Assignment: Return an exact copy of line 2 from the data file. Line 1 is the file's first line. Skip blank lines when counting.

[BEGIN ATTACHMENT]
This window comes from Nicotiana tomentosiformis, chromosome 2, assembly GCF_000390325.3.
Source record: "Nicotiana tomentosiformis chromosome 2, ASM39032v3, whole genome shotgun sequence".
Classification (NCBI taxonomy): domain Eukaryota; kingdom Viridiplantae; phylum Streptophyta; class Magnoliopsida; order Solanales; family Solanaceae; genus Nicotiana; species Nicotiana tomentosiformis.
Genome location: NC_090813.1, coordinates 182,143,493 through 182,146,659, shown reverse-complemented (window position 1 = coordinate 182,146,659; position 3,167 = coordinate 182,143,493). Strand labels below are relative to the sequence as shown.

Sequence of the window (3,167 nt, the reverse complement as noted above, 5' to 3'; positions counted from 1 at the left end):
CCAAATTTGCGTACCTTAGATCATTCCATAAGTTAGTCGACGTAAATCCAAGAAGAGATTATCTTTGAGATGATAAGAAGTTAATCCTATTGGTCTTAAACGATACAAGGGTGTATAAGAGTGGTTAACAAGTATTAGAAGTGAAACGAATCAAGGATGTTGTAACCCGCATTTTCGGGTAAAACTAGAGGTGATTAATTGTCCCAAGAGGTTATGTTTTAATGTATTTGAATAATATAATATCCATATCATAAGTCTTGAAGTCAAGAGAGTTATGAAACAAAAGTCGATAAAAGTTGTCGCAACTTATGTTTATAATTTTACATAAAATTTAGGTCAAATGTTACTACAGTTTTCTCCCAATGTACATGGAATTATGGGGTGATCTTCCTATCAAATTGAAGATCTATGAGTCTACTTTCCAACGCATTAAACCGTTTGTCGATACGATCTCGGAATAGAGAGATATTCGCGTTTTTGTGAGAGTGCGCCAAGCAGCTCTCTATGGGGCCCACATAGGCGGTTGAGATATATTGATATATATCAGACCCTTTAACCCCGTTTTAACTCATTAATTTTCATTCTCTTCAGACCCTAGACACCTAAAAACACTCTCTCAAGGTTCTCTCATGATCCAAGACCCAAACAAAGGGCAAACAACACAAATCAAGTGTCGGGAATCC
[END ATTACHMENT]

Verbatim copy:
Source record: "Nicotiana tomentosiformis chromosome 2, ASM39032v3, whole genome shotgun sequence".